“We are part of a consortium of energy-impacted Tribes under an administration that is heavily geared toward the oil and gas industry,” he says. “It takes the feds three to five years to build one mile of Indian Reservation Road (IRR). Under their formula, however, it would take us 500 years to finish our roads. So they’re not really helping, which means that we’re using our resources to fix these problems.”
For the MHA Nation, there is an understanding that oil and gas are finite resources that will one day run dry. Until then, the Tribes are working to build their communities with their long-term survival in mind.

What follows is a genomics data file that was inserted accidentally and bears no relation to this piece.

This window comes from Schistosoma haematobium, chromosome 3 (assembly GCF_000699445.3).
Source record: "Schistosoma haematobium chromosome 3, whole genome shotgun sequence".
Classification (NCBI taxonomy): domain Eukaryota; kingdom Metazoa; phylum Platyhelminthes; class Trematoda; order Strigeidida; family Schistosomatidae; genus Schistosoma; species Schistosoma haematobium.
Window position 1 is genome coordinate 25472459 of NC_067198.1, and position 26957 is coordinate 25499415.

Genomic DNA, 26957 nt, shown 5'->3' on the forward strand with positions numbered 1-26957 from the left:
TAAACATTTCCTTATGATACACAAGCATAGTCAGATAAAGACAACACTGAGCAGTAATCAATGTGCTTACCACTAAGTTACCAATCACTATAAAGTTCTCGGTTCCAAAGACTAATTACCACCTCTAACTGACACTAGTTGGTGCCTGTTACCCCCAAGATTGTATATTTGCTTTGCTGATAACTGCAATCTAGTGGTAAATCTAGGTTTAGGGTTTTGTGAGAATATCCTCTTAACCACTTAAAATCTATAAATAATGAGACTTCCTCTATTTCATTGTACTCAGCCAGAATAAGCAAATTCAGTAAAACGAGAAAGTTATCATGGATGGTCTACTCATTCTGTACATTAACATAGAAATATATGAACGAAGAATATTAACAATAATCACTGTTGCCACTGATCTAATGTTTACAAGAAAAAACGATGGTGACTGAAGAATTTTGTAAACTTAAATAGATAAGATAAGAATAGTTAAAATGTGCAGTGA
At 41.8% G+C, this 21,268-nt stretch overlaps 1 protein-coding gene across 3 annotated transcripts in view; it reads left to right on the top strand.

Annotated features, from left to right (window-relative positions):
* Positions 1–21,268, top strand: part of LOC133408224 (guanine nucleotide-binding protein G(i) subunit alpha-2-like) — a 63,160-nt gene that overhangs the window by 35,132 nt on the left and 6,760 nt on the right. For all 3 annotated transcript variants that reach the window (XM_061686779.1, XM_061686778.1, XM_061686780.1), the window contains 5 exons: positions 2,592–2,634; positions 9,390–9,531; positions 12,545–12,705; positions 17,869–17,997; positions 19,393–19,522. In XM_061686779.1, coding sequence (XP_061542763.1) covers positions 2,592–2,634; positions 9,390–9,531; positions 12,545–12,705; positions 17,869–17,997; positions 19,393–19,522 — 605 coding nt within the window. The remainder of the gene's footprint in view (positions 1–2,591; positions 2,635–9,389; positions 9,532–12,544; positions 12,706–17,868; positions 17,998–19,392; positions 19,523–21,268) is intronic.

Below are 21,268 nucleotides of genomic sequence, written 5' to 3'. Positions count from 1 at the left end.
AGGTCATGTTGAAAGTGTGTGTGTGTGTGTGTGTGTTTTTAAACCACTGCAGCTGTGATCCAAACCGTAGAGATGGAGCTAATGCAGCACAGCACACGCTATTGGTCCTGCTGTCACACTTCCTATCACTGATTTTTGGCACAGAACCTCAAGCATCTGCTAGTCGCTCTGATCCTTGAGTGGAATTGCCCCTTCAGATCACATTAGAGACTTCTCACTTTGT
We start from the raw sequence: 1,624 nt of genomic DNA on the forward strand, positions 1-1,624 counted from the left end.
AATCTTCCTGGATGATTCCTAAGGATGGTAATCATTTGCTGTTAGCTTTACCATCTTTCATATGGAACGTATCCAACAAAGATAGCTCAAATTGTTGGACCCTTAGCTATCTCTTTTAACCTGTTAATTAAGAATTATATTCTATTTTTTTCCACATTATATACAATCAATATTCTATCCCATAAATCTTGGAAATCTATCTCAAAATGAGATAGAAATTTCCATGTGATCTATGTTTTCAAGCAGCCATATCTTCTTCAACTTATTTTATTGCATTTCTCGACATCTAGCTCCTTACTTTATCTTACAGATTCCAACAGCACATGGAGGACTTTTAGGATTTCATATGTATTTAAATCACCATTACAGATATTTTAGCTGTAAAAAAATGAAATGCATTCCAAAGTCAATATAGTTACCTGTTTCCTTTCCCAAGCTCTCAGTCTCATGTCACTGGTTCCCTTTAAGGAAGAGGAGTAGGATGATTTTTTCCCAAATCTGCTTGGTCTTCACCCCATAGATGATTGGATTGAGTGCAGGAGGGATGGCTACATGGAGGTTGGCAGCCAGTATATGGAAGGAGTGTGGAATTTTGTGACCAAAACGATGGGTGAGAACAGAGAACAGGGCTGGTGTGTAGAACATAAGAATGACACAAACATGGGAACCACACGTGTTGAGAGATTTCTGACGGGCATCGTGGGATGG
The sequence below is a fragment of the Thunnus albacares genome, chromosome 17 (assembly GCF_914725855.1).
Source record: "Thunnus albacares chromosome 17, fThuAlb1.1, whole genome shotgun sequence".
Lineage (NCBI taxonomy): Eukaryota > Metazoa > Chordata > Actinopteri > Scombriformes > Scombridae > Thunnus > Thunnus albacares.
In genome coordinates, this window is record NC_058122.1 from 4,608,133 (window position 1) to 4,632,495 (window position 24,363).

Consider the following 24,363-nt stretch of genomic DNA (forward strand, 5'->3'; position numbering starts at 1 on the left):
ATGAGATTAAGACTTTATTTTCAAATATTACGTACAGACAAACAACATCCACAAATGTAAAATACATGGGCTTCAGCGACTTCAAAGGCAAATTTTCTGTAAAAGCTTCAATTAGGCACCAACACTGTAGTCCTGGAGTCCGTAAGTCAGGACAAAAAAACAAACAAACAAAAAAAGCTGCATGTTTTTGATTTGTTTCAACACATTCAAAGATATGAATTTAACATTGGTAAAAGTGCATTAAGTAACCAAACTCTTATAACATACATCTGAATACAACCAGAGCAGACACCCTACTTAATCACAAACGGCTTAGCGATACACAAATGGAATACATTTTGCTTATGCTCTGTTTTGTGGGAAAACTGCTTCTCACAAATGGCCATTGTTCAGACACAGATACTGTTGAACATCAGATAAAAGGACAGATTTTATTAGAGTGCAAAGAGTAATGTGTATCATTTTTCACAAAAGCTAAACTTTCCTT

“In the last decade, we’ve spent millions in ancillary costs, including law enforcement, health care, housing, water and sewage and so on,” says Fox. “A billion here, a billion there–it goes fast. But we are planning ahead so that 10-15 years from now, our standard of living is higher, and our GDP and economy continue to grow. My dream is that because we worked hard and did it right, we are not dependent on anyone.”